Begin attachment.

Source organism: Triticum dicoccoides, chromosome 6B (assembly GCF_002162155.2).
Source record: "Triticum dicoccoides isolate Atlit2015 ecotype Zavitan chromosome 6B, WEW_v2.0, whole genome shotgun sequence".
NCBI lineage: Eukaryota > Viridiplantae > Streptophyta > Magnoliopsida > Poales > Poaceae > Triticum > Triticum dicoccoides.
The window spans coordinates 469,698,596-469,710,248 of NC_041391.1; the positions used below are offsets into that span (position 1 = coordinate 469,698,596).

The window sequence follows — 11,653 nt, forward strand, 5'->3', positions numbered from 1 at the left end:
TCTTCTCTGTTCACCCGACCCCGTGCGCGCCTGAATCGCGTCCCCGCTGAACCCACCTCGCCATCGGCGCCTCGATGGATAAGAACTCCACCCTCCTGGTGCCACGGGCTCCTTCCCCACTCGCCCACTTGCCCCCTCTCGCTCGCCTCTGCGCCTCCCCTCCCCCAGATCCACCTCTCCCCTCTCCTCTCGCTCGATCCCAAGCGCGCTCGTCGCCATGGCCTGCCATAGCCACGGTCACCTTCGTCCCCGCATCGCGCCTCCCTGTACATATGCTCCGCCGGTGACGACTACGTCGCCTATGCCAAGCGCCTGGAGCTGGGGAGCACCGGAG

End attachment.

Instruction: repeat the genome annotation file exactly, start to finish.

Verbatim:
Source organism: Triticum dicoccoides, chromosome 6B (assembly GCF_002162155.2).
Source record: "Triticum dicoccoides isolate Atlit2015 ecotype Zavitan chromosome 6B, WEW_v2.0, whole genome shotgun sequence".
NCBI lineage: Eukaryota > Viridiplantae > Streptophyta > Magnoliopsida > Poales > Poaceae > Triticum > Triticum dicoccoides.
The window spans coordinates 469,698,596-469,710,248 of NC_041391.1; the positions used below are offsets into that span (position 1 = coordinate 469,698,596).

The window sequence follows — 11,653 nt, forward strand, 5'->3', positions numbered from 1 at the left end:
TCTTCTCTGTTCACCCGACCCCGTGCGCGCCTGAATCGCGTCCCCGCTGAACCCACCTCGCCATCGGCGCCTCGATGGATAAGAACTCCACCCTCCTGGTGCCACGGGCTCCTTCCCCACTCGCCCACTTGCCCCCTCTCGCTCGCCTCTGCGCCTCCCCTCCCCCAGATCCACCTCTCCCCTCTCCTCTCGCTCGATCCCAAGCGCGCTCGTCGCCATGGCCTGCCATAGCCACGGTCACCTTCGTCCCCGCATCGCGCCTCCCTGTACATATGCTCCGCCGGTGACGACTACGTCGCCTATGCCAAGCGCCTGGAGCTGGGGAGCACCGGAG